This issue of The Appalachian Voice explores several of the barriers that communities in our region are running into when they try and take advantage of the benefits of renewable energy. In the upcoming legislative sessions in Virginia and North Carolina, Appalachian Voices and our partners will be working to dismantle these barriers and make clean energy accessible to people across our region.
We’re asking the Virginia General Assembly to create and fund a grant program to incentivize more renewable energy development on coal-impacted lands and other areas damaged by prior industrial or commercial use. We’ll also be supporting bills that advance environmental justice and accelerate solar in the commonwealth.
In 2020, the Virginia General Assembly has a clear mandate to reform electric utility regulation to advance the public interest above Dominion Energy’s. As our Executive Director Tom Cormons wrote in a letter-to-the-editor published in The New York Times, the Democratic wave in Virginia’s recent elections may have made headlines, but the real story is how many of these new representatives declined funding from the state’s most powerful utility.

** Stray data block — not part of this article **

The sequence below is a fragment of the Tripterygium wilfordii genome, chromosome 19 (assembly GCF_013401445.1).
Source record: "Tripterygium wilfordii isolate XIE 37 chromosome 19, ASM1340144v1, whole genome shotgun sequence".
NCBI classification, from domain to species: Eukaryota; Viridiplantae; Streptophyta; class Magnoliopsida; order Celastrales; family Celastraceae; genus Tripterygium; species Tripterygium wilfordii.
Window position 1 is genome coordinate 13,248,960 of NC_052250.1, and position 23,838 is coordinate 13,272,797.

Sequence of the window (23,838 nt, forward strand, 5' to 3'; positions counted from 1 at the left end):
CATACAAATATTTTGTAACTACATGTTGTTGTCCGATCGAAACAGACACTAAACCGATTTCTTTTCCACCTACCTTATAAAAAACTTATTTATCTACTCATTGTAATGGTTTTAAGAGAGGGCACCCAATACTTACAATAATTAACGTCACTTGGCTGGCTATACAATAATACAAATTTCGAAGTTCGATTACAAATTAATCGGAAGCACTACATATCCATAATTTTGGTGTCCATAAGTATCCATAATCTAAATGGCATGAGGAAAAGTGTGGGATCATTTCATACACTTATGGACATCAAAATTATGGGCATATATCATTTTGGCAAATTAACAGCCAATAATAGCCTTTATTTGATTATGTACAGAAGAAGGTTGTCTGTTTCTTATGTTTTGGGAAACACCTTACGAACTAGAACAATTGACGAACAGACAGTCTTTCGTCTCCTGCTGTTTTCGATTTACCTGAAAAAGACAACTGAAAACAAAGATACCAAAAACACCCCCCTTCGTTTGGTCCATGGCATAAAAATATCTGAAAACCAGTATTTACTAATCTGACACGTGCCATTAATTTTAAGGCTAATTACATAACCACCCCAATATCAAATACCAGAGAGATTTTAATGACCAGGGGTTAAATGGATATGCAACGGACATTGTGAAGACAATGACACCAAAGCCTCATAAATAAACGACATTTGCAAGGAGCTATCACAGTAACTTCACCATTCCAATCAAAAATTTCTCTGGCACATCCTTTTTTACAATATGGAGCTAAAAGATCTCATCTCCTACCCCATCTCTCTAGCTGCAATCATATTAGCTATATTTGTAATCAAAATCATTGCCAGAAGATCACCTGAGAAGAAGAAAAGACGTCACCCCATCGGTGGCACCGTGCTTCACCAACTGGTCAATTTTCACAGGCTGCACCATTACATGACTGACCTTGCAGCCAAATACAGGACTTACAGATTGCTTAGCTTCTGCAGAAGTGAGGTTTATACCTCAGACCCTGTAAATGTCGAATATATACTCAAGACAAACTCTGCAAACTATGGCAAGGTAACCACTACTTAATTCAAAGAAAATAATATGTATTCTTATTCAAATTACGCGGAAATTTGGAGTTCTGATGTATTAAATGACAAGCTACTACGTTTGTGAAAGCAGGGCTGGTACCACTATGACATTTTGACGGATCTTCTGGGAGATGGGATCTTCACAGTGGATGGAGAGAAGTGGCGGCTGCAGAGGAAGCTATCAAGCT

“Consider this: In a bid to salvage its influence over Virginia’s energy policy, Dominion Energy — the state’s biggest corporate campaign donor by far — increased its political giving by more than 35 percent over any past election cycle this decade.
“Yet this largess failed to prevent the election of nearly 50 candidates — including all eight who flipped seats to Democrats — who pointedly refused its money,” Tom’s letter reads.
He concludes, “The next General Assembly, and the governor, have a clear mandate to put an end to the special favors that enrich monopoly utilities at great cost to Virginians.” Read the full letter at appvoices.org/nyt-lte.
In North Carolina, we’re heartened by a recent legislative victory on S.B.559, where we and our partners overcame Duke Energy’s efforts to add multi-year rate hikes with less oversight into a ratemaking bill. Opposition to that provision from the environmental community, social justice advocates and some of the state’s most powerful businesses was strong and sustained, and the bill ultimately passed without it.
But we know Duke will try again to use its political sway to continue putting its business-as-usual practices ahead of a sustainable future and our best interests. We and our fellow members of the Energy Justice North Carolina coalition will be vigilant.